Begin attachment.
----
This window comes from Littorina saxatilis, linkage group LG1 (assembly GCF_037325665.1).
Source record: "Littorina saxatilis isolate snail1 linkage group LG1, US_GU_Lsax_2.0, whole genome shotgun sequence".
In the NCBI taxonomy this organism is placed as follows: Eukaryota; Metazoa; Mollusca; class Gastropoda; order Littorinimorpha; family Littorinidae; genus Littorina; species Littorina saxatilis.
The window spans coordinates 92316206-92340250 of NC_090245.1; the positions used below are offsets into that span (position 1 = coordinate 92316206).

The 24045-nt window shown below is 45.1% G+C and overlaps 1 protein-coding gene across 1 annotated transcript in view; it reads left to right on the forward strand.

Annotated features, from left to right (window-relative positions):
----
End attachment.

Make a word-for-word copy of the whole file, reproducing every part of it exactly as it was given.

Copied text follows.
This window comes from Littorina saxatilis, linkage group LG1 (assembly GCF_037325665.1).
Source record: "Littorina saxatilis isolate snail1 linkage group LG1, US_GU_Lsax_2.0, whole genome shotgun sequence".
In the NCBI taxonomy this organism is placed as follows: Eukaryota; Metazoa; Mollusca; class Gastropoda; order Littorinimorpha; family Littorinidae; genus Littorina; species Littorina saxatilis.
The window spans coordinates 92316206-92340250 of NC_090245.1; the positions used below are offsets into that span (position 1 = coordinate 92316206).

The 24045-nt window shown below is 45.1% G+C and overlaps 1 protein-coding gene across 1 annotated transcript in view; it reads left to right on the forward strand.

Annotated features, from left to right (window-relative positions):